The recession could have a silver lining for meat eaters: cheaper steak. USDA prime beef is no longer reserved for high-end steak houses. The economic downturn and surplus of choice beef means such delights as porterhouse and NY strip are turning up in some cost-friendly stores. For a look at where to find bargains and how to prepare this top-notch fare, we are joined by Bob Huskey, a meat buyer for Costco, and our friend Melissa Clark, food writer for The New York Times.
You're staring into the refrigerator, wondering what to serve for dinner, and you see it: leftover meatloaf. Can you proudly offer your guests meatloaf sandwiches? Or do you need to keep your leftovers to yourself, like a dark secret? To discuss the etiquette of leftovers, we are joined by Henry Alford, who has an article in today’s New York Times on the kooky behavior leftovers inspire. And Melissa Clark, our friend and food writer for The New York Times, is here to provide some practical options for reincarnating dinner.
For more, read Henry Alford's article, The Question of Leftovers, Ever Fresh, in The New York Times.Recipes
• Pour enough oil in a heavy large saucepan to reach the depth of 3 inches. Heat the oil over medium heat to 350 degrees F.
• Stir the eggs, risotto or rice, Parmesan, salt and pepper to taste, and 1/2 cup of the bread crumbs in a large bowl to combine.
• Place the remaining breadcrumbs into a medium bowl.
• Using about 2 tablespoons of the rice mixture for each ball, form 2-inch-diameter balls.
• Insert 1 cube of mozzarella into the center of each ball. Roll the balls in the bread crumbs to coat.
• Working in batches, add the rice balls to the hot oil and cook until brown and heated through, turning them as necessary, approximately 4 minutes.
• Using a slotted spoon, transfer the rice balls to paper towels to drain. Season with salt. Let rest 2 minutes. Serve hot.
If you have leftover salmon try Red Flannel Salmon Hash
8 ounces leftover salmon
1 medium-size red beet, roasted or boiled until tender, peeled, and cut into 1/2-inch dice
1 1/2 cups boiled potatoes, cut into 1/2-inch dice
1 small onion finely chopped
1 clove garlic, finely chopped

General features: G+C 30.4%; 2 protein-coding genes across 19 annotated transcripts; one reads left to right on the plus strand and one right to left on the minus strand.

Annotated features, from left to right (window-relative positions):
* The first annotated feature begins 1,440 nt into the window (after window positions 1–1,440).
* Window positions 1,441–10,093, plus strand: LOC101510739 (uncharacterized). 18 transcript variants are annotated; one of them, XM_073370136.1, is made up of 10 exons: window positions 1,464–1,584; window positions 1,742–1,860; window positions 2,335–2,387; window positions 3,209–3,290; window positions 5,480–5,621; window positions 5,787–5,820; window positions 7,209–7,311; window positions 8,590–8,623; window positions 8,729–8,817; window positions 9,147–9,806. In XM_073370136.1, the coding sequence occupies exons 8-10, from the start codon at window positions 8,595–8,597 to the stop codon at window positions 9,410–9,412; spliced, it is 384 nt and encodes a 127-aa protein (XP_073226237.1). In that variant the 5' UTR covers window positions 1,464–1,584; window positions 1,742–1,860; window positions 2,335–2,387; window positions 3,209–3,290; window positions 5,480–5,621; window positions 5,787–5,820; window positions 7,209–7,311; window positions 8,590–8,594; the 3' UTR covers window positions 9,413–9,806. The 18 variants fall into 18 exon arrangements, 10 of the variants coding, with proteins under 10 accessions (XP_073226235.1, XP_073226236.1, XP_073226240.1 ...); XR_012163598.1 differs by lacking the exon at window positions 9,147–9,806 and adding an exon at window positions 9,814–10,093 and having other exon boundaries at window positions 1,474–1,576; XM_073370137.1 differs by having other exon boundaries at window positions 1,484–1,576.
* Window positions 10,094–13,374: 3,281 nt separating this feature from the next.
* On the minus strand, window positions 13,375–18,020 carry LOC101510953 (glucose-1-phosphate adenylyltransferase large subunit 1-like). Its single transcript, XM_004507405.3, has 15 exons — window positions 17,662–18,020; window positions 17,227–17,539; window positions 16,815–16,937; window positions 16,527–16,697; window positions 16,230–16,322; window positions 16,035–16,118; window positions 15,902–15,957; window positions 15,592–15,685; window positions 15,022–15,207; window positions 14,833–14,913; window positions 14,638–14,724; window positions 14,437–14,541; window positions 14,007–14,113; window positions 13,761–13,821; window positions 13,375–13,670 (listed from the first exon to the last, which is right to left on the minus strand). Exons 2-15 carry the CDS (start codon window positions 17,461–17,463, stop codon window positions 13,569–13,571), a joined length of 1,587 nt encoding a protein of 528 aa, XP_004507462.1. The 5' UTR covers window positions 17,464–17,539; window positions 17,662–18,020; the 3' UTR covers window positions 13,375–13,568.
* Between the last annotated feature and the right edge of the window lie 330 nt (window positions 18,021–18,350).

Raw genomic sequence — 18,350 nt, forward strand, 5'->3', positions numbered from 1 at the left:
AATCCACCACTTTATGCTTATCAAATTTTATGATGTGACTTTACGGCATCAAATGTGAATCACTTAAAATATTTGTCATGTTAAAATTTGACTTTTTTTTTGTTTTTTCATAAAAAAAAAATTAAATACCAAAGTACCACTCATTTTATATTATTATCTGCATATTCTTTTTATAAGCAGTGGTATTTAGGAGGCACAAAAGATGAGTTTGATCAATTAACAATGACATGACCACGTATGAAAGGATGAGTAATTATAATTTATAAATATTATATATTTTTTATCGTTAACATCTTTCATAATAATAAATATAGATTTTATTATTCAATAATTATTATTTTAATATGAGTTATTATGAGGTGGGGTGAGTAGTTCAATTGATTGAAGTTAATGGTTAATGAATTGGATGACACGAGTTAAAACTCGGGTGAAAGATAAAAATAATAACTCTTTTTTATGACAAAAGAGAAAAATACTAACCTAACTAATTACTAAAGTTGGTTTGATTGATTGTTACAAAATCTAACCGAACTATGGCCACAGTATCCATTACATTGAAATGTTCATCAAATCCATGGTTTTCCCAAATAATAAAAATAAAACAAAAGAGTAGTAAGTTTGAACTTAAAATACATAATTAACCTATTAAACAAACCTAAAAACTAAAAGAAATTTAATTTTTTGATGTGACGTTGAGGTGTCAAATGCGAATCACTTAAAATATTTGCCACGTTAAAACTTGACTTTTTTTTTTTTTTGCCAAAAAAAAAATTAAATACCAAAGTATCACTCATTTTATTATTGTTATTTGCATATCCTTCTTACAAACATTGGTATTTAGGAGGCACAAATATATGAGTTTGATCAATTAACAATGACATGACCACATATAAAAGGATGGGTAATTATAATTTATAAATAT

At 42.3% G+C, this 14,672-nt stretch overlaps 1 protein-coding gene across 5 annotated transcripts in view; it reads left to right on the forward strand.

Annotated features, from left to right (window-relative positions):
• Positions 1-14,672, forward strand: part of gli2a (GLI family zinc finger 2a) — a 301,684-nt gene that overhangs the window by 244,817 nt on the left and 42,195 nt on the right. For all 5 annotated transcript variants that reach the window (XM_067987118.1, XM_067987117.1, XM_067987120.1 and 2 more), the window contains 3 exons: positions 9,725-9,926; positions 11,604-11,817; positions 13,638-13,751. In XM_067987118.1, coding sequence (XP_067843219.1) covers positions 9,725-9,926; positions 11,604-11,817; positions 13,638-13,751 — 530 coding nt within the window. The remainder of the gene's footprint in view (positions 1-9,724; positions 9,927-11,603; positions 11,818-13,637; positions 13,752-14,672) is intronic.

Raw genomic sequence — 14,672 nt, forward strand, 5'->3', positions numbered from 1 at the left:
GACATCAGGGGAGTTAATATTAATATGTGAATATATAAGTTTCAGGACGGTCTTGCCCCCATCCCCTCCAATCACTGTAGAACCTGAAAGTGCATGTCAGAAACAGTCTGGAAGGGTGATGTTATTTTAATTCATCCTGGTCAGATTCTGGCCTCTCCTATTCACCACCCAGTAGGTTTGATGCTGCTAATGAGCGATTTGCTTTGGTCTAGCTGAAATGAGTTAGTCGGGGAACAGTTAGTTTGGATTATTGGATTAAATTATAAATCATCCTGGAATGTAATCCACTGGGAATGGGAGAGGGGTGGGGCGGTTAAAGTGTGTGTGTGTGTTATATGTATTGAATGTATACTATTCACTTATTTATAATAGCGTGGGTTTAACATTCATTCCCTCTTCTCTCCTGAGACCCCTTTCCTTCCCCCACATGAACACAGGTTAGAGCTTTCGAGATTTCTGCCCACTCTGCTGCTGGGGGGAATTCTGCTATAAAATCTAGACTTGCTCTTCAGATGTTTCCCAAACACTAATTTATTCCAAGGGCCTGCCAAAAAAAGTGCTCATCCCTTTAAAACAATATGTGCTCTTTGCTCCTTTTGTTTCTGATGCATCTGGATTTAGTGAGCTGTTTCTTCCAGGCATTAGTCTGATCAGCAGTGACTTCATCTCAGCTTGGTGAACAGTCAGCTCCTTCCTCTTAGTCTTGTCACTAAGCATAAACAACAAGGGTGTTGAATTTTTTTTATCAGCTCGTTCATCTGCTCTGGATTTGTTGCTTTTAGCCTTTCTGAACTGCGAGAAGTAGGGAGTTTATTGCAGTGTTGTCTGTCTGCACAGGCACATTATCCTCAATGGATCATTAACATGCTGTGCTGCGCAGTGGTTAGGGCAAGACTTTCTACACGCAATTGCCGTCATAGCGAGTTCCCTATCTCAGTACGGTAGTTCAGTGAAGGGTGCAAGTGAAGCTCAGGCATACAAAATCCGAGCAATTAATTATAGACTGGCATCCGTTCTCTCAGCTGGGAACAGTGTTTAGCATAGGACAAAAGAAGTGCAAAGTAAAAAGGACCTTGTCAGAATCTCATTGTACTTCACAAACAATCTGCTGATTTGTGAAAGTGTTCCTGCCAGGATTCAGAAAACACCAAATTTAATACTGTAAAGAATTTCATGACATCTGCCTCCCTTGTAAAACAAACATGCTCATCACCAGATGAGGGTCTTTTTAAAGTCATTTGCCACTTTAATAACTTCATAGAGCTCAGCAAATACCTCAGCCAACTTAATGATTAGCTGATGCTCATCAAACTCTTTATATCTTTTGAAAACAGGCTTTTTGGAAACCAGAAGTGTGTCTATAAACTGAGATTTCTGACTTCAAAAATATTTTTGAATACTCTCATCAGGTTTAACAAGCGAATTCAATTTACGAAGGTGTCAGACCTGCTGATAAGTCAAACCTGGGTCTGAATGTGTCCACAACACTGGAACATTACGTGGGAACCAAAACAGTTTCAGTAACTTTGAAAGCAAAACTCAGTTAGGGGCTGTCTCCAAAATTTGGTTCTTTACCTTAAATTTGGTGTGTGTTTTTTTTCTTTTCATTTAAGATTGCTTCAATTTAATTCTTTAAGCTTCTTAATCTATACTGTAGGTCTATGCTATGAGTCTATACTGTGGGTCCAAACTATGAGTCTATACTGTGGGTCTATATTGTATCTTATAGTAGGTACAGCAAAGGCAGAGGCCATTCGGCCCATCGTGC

2 tablespoons butter
1 tablespoon olive oil
Heat butter in a heavy pan (preferably cast iron) over medium heat. When melted add olive oil, then onions. Cook onions until soft, about 8 minutes. Add potatoes, garlic, and beet and big pinch of salt and pepper. Break up the salmon into large chunks and add to pan. Stir well and press the mixture firmly into the bottom of the pan. Allow to cook until a nice brown crust develops on the bottom. Stir well, press down firmly into the pan and allow mixture to form a crust again. Season with salt and pepper. Top with poached eggs for an easy supper.
As summer hits its stride, the nation’s farmer’s markets are filling up with fresh-from-the-farm produce. Peaches, blueberries, beets, lettuce, and okra are all in season. New York Times food writer Melissa Clark and Taja Sevelle from Urban Farming, a national nonprofit group dedicated to growing food in abandoned spaces, join The Takeaway for a look at the season's most delicious food. Garlic scape pesto anyone?
Chamomile Simple Syrup
Makes about one cup• 1 cup water
Put water and sugar in a pan and bring to a boil. Add chamomile flowers. Reduce heat and simmer for five minutes. Let cool. Strain.
Serving suggestions: Brush syrup on pound cake. Add to iced tea. Macerate any type of berry in a few tablespoons of syrup.
Garlic Scape Pesto
Makes about 1 cup• 10 garlic scapes, finely chopped
Put the scapes, 1/3 cup of the cheese, almonds and half the olive oil in a food processor (or use a blender or a mortar and pestle). Blend all the ingredients. Add the remaining oil and, if you want, more cheese. If you like the texture, start eating. To thin, add more oil, a tablespoon at a time. Season with salt.
You can store the pesto in the refrigerator for up to a week or saved in the freezer for up to two months.
Serving suggestions: Add to pasta. Dress a tomato salad. Brush on toast for bruschetta.